"Yes, thank you!"
So if i understand right, this is essentially "thanks" (спасибо) vs "thank you" (блапода)
[ спасибо · grammatically is a particle ]
[ благодарю · grammatically is a verb conjugation, 1st person ]
спасибо = thanks l etymological contraction: May God save you / your life: спаси = save + Бог = God ] · [ Спаситель = Savior ]
благодарить/поблагодарить · literally / etymologically: to give / bestow a blessing · https://en.wiktionary.org/wiki/Благо [ Благо = Bless + Дарить = Bestow | Дар = Gift ] [ Божье благословение = God's Blessing ]
[ Я благодарю вас всех от всего сердца. · I thank you all from the bottom of my heart. · http://context.reverso.net/перевод/русский-английский/благодарю+вас ]
[ Спасибо всем вам. · thanks to you all. · http://context.reverso.net/перевод/русский-английский/спасибо ]
My Russian teacher always told me it was спасибо, not благодарю. Besides i haven't even heard of that word in russian.
Спаси́бо is the main word, благодарю́ is a fancier alternative. In most cases, both work.
Would "Спасибо" be accepted as well? It has the same meaning. If not, then when would "Спасибо" be used?
Yes, спасибо should be accepted too. If it's not, you should report this as a mistake.
What's the difference between благодарю, благодарим, и благодарят? I know it has something to do with the form it's in, but I don't know what it is.
Russian verbs change the form depending on who is doing the action:
- благодарю́ is used with «я»: «я благодарю́» 'I thank' (since it's a common expression, «я» is usually omitted, but it's implied); the action is done by the speaker;
- благодари́шь is used with ты: ты благодари́шь 'you thank'; the action is done by the listener (and the speaker is a friend of the listener; otherwise, a polite form «вы благодари́те» would be used);
- благодари́т 'thanks' is used when the action is done neither by the speaker nor by the listener, but by a third-party person (but only by one person);
- благодари́м is used with «мы»: мы благодари́м 'we thank'; it's used when the action is done by a group which includes the speaker;
- благодари́те is used with вы 'you thank'; вы can be either plural form (the action is done by a group of people including the listener), or a polite singular (the action is done by the listener);
- благодаря́т is used when the action is done by a third-person group of people, a group that doesn't include either the speaker or the listener.
Also, how'd you type the accents on the cyrillic letters? I've only been able to do the umlaut on the e to change it to ё because they're separate letters.
I use a non-standard keyboard layout. You can't type accents in the standard Windows keyboard layout.
Installing alternative keyboard layout might be pretty cumbersome. If you're sure you need the accents, and you're using Windows or Mac, a Birman's Russian layout is a popular option.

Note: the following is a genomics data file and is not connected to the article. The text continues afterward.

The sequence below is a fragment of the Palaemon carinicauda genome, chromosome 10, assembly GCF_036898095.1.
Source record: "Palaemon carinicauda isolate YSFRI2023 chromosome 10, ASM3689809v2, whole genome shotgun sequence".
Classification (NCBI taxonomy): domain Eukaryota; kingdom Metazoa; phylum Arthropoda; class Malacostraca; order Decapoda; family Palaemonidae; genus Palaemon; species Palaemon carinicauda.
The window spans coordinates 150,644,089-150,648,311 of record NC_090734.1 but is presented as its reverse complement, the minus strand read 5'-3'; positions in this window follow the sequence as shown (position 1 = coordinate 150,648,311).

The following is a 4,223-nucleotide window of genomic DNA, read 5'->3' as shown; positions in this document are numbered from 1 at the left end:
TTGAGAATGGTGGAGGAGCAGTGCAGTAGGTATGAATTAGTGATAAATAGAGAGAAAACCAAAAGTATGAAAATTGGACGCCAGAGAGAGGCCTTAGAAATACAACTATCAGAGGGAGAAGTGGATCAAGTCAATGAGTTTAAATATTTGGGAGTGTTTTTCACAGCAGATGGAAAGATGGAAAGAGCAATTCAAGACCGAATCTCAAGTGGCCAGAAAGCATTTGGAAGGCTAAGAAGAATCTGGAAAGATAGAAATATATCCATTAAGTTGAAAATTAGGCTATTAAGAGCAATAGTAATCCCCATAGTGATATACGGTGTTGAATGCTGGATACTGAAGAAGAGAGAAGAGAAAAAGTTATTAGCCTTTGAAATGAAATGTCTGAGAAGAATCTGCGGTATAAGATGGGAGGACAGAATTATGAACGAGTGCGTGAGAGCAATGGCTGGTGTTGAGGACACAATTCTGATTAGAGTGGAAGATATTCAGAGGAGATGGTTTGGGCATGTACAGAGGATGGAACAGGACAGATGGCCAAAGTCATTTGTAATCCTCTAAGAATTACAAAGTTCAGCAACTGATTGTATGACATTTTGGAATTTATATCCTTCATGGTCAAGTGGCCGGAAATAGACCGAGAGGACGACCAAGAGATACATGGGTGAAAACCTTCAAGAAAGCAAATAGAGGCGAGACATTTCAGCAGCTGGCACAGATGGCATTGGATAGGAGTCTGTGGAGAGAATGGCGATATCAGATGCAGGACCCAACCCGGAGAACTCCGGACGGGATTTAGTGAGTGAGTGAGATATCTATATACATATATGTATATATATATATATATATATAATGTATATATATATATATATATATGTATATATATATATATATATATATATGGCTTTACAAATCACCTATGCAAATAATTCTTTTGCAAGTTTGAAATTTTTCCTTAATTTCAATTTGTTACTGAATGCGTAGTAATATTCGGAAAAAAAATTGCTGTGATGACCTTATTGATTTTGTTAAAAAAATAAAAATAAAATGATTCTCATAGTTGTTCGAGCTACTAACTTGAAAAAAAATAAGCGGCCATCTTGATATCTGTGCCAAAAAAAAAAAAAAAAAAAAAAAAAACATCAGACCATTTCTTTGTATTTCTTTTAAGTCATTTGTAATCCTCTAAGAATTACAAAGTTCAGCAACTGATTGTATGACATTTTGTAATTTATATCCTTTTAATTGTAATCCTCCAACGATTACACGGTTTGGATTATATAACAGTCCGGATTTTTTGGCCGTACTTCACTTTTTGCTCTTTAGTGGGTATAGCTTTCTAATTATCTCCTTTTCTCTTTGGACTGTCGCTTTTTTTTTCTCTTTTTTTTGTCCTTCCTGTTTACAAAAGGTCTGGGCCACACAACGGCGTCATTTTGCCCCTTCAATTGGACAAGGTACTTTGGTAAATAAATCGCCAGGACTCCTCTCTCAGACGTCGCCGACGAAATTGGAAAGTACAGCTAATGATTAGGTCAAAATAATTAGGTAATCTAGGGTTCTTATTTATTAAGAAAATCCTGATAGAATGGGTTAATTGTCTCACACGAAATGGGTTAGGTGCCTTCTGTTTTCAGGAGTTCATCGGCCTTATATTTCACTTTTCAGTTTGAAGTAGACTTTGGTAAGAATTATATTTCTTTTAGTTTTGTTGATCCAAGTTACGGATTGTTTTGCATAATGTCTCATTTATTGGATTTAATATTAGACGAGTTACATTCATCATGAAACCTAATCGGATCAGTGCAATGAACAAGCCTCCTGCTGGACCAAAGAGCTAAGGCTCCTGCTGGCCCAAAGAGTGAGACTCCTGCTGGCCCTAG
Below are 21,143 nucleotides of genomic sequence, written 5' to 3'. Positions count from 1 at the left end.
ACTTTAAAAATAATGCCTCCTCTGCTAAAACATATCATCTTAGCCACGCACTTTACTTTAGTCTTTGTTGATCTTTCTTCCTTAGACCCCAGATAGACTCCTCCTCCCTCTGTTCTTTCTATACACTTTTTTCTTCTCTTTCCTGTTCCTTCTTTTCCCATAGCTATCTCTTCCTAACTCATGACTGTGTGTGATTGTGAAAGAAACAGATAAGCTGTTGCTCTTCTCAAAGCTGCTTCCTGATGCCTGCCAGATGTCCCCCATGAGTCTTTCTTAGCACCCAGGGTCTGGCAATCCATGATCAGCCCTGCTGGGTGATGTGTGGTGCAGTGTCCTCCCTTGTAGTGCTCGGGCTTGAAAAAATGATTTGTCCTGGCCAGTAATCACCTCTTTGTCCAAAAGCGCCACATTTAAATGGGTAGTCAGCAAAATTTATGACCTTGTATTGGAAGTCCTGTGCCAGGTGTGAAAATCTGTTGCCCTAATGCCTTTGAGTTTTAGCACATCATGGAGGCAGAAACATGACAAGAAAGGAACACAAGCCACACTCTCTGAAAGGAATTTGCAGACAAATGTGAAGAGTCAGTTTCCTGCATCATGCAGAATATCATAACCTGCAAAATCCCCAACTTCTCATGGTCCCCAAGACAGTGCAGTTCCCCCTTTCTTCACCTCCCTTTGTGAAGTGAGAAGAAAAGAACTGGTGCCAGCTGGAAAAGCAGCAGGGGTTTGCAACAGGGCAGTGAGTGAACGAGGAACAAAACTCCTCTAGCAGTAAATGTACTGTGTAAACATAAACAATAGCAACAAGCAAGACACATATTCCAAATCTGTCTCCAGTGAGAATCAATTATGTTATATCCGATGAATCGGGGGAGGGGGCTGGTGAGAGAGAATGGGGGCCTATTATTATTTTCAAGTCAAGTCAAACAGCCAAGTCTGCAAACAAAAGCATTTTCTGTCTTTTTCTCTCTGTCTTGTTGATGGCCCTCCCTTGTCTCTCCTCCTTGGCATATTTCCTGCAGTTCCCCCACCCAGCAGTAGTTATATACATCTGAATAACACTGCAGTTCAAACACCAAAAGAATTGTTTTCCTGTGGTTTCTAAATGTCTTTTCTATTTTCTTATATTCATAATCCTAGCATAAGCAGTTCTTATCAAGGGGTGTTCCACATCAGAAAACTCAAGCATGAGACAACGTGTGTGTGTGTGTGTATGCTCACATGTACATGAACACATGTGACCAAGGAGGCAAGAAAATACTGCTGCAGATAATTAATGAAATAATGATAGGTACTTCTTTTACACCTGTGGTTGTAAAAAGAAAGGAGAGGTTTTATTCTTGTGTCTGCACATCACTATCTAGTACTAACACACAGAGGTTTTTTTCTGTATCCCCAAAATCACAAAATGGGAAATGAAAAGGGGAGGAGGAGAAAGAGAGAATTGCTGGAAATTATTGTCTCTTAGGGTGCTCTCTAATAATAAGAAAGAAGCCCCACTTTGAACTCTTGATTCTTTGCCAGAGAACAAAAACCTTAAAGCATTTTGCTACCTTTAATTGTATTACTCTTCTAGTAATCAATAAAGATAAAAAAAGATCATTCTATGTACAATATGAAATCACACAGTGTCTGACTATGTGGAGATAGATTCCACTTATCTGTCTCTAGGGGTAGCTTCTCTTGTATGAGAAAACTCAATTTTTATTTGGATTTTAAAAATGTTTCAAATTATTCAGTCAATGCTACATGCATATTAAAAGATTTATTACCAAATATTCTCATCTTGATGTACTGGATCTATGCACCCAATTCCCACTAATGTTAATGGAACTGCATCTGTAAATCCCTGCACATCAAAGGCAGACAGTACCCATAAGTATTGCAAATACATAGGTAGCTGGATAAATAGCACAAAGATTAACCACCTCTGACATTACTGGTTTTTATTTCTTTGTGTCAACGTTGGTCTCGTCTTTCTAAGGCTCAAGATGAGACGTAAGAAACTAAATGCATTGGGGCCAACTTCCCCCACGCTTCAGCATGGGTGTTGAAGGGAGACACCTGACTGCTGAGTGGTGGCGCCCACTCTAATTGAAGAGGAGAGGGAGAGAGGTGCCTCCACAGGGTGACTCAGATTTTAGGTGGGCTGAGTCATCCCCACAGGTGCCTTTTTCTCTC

Thank you very much! have been wondering that for ages... Огромное спасибо Вам! But, that keyboard doesn‘t happen to be available for Linux Mint, does it?
Linux had something similar as a layout modifier «Enable extra typographic characters» («Включить дополнительные типографские символы», or misc:typo). This corresponds to the first version of Birman's layout, not to the current version, so it's not 100% the same.
I'm not sure how this is enabled in the Linux Mint interface. You might try this, but this article might be outdated: http://mintmem.com/page/lm-16-cinnamon-compose-key
In the command-line, this works for me (note this will be re-set after rebooting, so try to find the interface for this; or put it into autostarting script):
setxkbmap -rules evdev -model evdev -option compose:menu,grp:shift_caps_switch,misc:typo -layout se,ru
This changes the keyboard layout to Swedish and Russian, and uses CapsLock to switch to Swedish, Shift+CapsLock to switch to Russian.
Unfortunately, misc:typo seems to affect all the keyboard layouts at once, and overrides the layouts' own AltGr codes. So, for example, it doesn't play well with
-layout us -variant altgr-intl. If this is unacceptable for you, you can create your own keyboard layout based on Russian with the rules you need. This is somewhat more complicated, but it's the most flexible variant.
I'm using Arch Linux myself, so I don't know much about Linux Mint interface, but I can help with the command-line things.
(I personally don't use misc:typo. I use Ukrainian keyboard layout, which includes both Russian symbols and the stress mark. Unfortunately, it's optimised for Ukrainian and typing Russian on it is less comfortable.)
@szeraja_zhaba О боже мой, работает! Работает! Огро́меое спаси́бо Вам за по́мощь!! :D You don’t imagine how happy I am! Thank you very much for the help. Now I can write accent marks over all the letters in the алфави́т (but I think I’ll still to vowels for now): А́а́, Е́е́,Є́є́, Ё́ё́, И́и́, І́і́, Ї́ї́, О́о́, У́у́, ы́, Э́э́, Ю́ю́, Я́я́. Wow!
Also, by reading that instruction on MintMem, I also learned some new Russian (computer) word: ось, печатать, набрать, нажать клавиша etc. Thank you!
Благодарю вас is a polite and a bit formal way of saying 'I thank you'. If you want an even stronger expression you can use Сердечно благодарю вас which literally means 'I thank you from the bottom of my heart'. Simple Благодарю is basically the same as Спасибо and both mean 'Thank you', the second is more commonly used and easier to pronounce but they are basically the same.